by michael on June 29, 2011

I learned of Stephanie Whited through Twitter. Stephanie is the Director of Communications of Schools That Can. The Twitter tag is @SchoolsThatCan. By the thoughtfulness of her comments and from her Twitter page, I became intrigued with her work and began corresponding with her. The program’s emphasis on—indeed, acknowledgement of the value of—ethical learning was alluring. The program’s mission for schools is to foster ethical citizens. I asked Stephanie to write a few words about her program to be posted on this blog.

Stephanie provided this statement.

Ethical Learning is an Effective Practice of Quality Low Income Schools

Empowering urban students to become engaged and ethical citizens is an effective practice of schools serving low income communities. Schools in the Schools That Can network have identified several ways for students to become engaged citizens.
Citizens Academy in Cleveland thrives on a virtue-centered environment that fosters respect, responsibility, honesty, generosity, courage, perseverance and loyalty.

They hold monthly assemblies where children illustrate how they encounter these virtues in their daily lives through original poetry, plays, and songs. They student body is 97% African American, 80% economically disadvantaged, and they are one of only 11 schools in Cleveland to receive an Excellent rating. Visit the Citizens Academy school page to learn more about their effective practices.

The Detroit Service Learning Academy (DSLA) incorporates community service into their academics. Service Learning projects and monthly school wide character development assemblies help students build character and take responsibility for themselves, their neighborhood, and community. DSLA partners with numerous companies and organizations such as Meijer, Greater Grace Church, COTS, WJLB, Barns and Nobles, Ronald McDonald House, DMC, and others.

The academic, service learning component allows the classroom teacher to teach the state standards and benchmarks of the Michigan curriculum, while also giving the students real life, real world experiences. It is through this process, the students learn the value of their voice and the power of service. This year they were named a “School of Excellence” by the Michigan Department of Education. Learn more at DSLA’s school page.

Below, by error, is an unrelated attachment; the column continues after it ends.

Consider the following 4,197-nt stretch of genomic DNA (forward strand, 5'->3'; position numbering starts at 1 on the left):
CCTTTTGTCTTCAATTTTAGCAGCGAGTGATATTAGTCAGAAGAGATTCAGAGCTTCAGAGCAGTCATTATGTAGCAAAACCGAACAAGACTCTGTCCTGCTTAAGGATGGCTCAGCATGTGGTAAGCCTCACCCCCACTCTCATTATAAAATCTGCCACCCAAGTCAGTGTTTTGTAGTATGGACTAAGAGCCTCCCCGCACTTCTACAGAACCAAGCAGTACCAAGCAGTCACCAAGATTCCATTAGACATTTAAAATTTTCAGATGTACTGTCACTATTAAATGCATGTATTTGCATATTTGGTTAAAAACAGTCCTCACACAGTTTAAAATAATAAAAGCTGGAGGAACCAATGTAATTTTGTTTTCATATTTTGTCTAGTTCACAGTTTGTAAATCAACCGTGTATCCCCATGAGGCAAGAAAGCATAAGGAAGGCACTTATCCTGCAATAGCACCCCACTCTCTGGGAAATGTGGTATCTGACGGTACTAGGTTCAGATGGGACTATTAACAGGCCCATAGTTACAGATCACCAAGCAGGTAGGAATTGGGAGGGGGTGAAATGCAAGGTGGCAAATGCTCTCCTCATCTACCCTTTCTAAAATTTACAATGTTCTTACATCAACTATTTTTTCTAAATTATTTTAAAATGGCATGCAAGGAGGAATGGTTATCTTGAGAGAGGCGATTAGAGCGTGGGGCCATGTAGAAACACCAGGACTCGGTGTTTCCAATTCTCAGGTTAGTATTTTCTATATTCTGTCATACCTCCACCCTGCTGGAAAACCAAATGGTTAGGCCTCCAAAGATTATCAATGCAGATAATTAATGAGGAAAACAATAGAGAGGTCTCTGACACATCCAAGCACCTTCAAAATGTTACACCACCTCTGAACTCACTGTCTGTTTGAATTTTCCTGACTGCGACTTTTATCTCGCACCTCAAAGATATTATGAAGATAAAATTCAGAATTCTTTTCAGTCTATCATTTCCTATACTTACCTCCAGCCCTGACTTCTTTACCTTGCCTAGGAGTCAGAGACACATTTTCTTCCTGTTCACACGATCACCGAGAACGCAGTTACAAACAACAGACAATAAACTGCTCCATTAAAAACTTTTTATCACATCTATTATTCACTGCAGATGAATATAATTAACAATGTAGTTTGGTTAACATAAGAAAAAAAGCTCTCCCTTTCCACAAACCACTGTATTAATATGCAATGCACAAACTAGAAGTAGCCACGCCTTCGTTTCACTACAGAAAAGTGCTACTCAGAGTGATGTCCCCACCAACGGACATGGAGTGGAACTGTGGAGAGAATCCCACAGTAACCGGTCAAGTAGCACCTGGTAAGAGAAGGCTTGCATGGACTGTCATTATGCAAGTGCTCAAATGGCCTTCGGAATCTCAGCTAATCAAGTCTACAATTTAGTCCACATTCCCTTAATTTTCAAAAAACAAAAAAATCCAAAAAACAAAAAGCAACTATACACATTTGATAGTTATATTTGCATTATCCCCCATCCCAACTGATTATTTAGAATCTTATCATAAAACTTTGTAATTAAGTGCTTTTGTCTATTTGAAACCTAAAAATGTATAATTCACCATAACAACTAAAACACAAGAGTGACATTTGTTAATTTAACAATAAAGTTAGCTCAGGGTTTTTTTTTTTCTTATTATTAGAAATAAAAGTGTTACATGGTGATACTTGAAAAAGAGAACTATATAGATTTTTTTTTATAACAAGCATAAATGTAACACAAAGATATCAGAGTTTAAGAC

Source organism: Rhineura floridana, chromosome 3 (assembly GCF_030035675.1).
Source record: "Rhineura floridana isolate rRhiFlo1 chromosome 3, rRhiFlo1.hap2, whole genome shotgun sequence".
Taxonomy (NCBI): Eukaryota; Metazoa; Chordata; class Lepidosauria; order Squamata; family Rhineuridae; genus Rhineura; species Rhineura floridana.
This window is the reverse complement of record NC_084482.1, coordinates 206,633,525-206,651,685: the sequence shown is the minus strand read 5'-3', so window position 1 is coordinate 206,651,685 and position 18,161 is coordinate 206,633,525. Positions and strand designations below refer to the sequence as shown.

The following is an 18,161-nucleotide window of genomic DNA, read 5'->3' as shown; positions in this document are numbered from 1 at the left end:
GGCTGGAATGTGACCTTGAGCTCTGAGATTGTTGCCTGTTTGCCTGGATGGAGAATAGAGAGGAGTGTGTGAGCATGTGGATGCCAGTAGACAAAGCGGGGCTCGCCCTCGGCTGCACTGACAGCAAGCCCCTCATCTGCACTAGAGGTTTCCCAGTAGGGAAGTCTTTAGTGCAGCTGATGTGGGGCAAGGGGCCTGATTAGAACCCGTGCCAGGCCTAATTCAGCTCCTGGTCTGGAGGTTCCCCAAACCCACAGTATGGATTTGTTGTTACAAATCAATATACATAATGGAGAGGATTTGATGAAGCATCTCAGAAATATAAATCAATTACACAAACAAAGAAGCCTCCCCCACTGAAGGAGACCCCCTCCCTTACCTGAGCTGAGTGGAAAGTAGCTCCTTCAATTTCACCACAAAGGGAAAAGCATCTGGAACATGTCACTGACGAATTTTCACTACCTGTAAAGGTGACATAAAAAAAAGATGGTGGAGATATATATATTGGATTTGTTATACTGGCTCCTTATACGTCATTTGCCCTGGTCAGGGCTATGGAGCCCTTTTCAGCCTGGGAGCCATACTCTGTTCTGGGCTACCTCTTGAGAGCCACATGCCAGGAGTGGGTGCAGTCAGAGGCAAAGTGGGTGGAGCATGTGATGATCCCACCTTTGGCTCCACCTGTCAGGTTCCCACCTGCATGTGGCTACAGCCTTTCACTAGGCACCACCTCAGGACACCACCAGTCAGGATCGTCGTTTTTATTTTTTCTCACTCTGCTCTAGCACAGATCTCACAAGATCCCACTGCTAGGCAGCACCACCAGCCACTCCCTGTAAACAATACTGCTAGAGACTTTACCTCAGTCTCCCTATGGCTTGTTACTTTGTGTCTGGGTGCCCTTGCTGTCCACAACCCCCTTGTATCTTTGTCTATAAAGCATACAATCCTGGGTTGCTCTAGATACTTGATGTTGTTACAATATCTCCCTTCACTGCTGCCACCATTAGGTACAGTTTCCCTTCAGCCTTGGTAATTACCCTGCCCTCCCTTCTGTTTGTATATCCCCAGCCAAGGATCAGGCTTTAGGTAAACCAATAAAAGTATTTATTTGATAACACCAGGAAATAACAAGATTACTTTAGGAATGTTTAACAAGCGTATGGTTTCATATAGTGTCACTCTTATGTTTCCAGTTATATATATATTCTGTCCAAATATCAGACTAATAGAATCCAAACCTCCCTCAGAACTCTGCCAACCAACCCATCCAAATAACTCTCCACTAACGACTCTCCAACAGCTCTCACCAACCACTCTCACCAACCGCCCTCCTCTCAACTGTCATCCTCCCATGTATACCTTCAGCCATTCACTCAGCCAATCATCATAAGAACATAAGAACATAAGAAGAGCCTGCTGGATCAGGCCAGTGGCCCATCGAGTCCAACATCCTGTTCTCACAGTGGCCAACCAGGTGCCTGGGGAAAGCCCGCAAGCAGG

The impact of these curriculums has the power to change not only the lives of the children involved, but their entire families and their communities. When parents see that schools are not failing their children, they become more involved in their communities and others start to demand quality education for their children as well.

Case in point Democracy Prep in Harlem. While parent engagement is not identified as necessity (see our interview the Founder here), they’ve found that once parents see changes in their children, they want to be involved too. That is why they’ve created Democracy Builders. Democracy Builders’ mission is to empower families to organize and advocate for excellent schools.

Civic engagement is a vital part to quality education, and these are only a few examples of what our schools are doing to change the lives of their students and their families. All of the Member schools that make up the Schools That Can network are high performing and serve low income populations – that means that over 75% of enrolled students are on free or reduced lunch. Unfortunately much of the current media attention is focused on the extreme failures in these neighborhoods and many people actually think that these children are unable to be educated.

Common belief stands that poverty must be eliminated before all schools can be successful. This is a terrible misconception. Our Member schools are closing the achievement gap and in many cases even outperforming their suburban higher income schools. They deserve your support and attention. Learn more about our schools and donate at

Here is Stephanie’s contact information. Donations are welcome, of course.

Stephanie Whited
Director of Communications
Schools That Can

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